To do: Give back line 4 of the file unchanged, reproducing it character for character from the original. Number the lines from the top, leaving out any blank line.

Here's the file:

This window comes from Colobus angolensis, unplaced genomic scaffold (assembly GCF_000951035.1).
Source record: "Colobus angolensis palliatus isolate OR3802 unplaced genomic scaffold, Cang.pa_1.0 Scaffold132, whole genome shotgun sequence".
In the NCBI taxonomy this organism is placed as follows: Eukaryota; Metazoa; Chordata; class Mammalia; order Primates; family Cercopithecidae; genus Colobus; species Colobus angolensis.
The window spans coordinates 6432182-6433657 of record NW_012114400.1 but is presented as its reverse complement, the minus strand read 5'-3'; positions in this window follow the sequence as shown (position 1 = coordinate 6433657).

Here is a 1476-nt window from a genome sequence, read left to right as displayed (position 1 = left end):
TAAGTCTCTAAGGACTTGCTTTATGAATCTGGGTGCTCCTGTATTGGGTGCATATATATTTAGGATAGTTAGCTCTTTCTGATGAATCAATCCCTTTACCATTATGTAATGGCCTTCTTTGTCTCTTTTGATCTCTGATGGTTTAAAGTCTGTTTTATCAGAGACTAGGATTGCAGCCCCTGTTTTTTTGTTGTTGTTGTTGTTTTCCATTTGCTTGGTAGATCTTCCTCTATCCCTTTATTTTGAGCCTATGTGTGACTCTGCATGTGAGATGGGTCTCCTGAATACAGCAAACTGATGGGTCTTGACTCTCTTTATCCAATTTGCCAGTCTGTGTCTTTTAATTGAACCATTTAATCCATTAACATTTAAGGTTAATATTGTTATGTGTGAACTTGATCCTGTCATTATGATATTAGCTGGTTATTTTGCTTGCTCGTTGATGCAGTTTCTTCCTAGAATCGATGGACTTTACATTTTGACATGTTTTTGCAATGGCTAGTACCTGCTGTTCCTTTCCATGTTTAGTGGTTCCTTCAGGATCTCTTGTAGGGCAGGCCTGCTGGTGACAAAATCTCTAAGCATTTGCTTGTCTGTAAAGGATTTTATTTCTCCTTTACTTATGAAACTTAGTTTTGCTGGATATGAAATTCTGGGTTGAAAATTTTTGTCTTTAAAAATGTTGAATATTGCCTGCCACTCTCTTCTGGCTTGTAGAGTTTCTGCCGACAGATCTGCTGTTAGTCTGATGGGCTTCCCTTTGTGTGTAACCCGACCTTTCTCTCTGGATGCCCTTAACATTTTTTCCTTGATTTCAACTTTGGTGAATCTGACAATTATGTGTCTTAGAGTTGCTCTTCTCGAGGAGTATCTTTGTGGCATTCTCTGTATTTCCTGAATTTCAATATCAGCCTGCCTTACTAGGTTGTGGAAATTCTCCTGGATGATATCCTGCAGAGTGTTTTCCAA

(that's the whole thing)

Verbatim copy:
The window spans coordinates 6432182-6433657 of record NW_012114400.1 but is presented as its reverse complement, the minus strand read 5'-3'; positions in this window follow the sequence as shown (position 1 = coordinate 6433657).